Latin American Art Before Columbus (approx. 2500 BCE-1500 CE)
MWF 10-11A, 102 MOFFITT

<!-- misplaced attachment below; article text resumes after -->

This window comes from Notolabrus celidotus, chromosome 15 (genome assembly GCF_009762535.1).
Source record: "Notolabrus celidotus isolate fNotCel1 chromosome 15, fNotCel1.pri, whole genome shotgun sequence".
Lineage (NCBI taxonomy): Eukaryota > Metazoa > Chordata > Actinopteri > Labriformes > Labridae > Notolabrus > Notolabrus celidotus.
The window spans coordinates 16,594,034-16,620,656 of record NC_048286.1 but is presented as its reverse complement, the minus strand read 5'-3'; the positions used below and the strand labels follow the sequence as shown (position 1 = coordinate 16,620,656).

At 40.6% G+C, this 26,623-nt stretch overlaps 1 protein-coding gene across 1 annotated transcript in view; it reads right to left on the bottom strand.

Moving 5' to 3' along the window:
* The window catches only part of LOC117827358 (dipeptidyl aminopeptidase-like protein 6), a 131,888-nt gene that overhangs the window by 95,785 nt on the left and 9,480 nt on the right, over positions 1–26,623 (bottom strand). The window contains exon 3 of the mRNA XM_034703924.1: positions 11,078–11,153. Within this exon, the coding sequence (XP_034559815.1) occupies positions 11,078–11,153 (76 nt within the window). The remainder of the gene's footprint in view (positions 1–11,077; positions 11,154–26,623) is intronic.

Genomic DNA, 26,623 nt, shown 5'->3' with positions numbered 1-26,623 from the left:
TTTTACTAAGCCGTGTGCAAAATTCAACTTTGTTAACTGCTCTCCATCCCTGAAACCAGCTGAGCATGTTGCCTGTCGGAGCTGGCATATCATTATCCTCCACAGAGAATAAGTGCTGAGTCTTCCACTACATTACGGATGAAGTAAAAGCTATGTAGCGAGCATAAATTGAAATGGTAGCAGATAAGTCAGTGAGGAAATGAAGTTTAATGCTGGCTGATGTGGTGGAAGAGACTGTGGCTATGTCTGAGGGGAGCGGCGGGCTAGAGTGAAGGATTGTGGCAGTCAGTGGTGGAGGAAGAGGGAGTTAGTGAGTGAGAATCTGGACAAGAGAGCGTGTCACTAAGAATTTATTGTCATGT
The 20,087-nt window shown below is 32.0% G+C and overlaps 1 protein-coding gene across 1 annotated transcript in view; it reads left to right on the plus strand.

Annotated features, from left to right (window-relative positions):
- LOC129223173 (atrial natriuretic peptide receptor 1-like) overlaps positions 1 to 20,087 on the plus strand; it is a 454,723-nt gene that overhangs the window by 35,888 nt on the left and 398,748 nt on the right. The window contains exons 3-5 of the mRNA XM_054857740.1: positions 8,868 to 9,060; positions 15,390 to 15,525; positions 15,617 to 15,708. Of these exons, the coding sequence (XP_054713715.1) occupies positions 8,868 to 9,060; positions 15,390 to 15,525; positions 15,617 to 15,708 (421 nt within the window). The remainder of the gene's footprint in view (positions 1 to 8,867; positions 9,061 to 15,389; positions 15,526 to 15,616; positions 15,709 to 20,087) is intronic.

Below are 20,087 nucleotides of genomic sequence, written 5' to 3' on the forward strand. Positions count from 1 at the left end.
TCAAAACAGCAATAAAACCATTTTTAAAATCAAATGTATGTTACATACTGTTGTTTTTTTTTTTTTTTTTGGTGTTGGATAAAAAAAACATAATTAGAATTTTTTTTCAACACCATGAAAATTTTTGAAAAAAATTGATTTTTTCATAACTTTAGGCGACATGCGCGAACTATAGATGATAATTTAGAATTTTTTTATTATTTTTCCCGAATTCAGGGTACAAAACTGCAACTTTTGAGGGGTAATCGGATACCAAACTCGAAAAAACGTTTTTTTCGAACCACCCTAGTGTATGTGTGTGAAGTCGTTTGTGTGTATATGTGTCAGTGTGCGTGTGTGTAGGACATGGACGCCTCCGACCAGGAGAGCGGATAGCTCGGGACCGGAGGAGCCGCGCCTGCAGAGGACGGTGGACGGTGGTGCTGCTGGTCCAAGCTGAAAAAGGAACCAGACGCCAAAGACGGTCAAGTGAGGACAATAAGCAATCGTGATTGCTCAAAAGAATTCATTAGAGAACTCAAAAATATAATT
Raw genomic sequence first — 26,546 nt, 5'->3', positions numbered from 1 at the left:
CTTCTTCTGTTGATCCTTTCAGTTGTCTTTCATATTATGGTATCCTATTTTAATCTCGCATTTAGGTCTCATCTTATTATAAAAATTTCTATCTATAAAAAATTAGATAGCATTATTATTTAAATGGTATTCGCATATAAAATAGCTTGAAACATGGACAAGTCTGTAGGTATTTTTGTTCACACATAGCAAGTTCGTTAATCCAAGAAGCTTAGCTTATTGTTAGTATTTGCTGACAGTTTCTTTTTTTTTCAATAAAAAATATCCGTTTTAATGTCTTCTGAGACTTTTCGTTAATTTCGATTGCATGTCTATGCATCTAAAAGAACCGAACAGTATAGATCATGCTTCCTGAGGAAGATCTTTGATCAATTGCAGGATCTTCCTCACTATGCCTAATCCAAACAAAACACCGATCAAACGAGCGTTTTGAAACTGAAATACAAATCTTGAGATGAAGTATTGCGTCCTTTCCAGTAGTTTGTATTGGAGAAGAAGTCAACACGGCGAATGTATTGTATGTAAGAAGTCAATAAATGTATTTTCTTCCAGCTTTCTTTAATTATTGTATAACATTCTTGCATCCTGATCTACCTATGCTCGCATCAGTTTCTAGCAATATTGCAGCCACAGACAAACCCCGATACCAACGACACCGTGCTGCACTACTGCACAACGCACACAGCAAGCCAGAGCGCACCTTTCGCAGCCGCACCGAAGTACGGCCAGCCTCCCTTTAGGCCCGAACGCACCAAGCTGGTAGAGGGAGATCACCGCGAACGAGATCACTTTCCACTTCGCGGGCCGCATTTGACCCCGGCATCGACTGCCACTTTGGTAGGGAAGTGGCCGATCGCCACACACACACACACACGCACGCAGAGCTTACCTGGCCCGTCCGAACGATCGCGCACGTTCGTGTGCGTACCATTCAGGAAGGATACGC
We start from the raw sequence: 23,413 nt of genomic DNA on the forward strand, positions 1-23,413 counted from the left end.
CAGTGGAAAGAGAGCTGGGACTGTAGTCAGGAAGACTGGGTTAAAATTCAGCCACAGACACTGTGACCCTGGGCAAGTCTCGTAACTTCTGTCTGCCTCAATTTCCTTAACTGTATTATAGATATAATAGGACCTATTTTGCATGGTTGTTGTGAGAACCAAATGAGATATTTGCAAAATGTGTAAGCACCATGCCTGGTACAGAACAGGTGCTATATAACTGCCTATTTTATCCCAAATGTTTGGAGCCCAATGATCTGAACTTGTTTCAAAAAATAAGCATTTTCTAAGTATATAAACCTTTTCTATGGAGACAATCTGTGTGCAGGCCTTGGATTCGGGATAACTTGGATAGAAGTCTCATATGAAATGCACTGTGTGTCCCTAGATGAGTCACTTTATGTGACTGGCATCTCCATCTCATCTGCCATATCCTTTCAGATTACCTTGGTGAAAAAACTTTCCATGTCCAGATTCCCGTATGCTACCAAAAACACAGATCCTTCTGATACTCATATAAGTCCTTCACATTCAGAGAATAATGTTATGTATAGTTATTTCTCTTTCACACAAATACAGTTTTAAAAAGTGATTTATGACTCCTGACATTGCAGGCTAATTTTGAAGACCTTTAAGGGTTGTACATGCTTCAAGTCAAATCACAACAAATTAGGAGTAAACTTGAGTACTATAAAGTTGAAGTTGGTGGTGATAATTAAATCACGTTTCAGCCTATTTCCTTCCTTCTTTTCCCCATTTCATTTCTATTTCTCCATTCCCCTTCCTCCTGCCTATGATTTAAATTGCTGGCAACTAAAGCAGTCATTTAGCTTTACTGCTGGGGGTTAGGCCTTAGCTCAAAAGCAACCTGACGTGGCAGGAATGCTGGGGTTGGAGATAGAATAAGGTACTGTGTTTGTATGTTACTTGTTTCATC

The Western Hemisphere was a setting for outstanding accomplishments in the visual arts for millennia before the arrival of Europeans in the “New World.” This course presents the indigenous artistic traditions of what is now Latin America, from the earliest monuments of the formative periods (e.g. Olmec and Chavín), through acclaimed eras of aesthetic and technological achievement (e.g. Maya and Moche), to the later Inca and Mexica (i.e. Aztec) imperial periods. Our subject will encompass diverse genre including painting and sculpture, textiles and metalwork, architecture and performance. Attention will focus on the two cultural areas that traditionally have received the most attention from researchers: Mesoamerica (including what is today Mexico, Guatemala, Belize, El Salvador, and Honduras) and the central Andes (modern Peru, Bolivia, and Ecuador). We will also critique the drawing of those boundaries—both spatial and temporal—that define Pre-Columbian art and culture. More than a recitation of periods, styles, and monuments, we will assess the varieties of evidence available for interpretations of artworks that were created—for the most part—in settings without written texts. Weekly sections will allow for in-depth discussion of readings and lectures, as well as consideration of colonial and modern legacies of Pre-Columbian art and culture.